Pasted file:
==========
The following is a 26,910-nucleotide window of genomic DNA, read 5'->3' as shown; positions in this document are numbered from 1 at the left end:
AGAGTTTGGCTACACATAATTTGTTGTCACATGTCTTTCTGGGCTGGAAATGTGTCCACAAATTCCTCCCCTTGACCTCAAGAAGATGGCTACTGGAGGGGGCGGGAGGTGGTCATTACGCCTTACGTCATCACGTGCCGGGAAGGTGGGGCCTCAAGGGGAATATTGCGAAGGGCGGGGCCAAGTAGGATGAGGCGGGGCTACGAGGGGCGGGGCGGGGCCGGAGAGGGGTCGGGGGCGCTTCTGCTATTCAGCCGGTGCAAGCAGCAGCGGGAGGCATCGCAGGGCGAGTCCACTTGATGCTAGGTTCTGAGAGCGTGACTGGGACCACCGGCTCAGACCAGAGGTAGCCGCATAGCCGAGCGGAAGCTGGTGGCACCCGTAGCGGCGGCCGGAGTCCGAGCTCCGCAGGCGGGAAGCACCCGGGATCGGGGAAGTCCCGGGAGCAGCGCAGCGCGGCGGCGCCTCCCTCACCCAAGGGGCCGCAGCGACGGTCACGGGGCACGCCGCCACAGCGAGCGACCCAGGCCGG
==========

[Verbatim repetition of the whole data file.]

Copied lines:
The following is a 26,910-nucleotide window of genomic DNA, read 5'->3' as shown; positions in this document are numbered from 1 at the left end:
AGAGTTTGGCTACACATAATTTGTTGTCACATGTCTTTCTGGGCTGGAAATGTGTCCACAAATTCCTCCCCTTGACCTCAAGAAGATGGCTACTGGAGGGGGCGGGAGGTGGTCATTACGCCTTACGTCATCACGTGCCGGGAAGGTGGGGCCTCAAGGGGAATATTGCGAAGGGCGGGGCCAAGTAGGATGAGGCGGGGCTACGAGGGGCGGGGCGGGGCCGGAGAGGGGTCGGGGGCGCTTCTGCTATTCAGCCGGTGCAAGCAGCAGCGGGAGGCATCGCAGGGCGAGTCCACTTGATGCTAGGTTCTGAGAGCGTGACTGGGACCACCGGCTCAGACCAGAGGTAGCCGCATAGCCGAGCGGAAGCTGGTGGCACCCGTAGCGGCGGCCGGAGTCCGAGCTCCGCAGGCGGGAAGCACCCGGGATCGGGGAAGTCCCGGGAGCAGCGCAGCGCGGCGGCGCCTCCCTCACCCAAGGGGCCGCAGCGACGGTCACGGGGCACGCCGCCACAGCGAGCGACCCAGGCCGG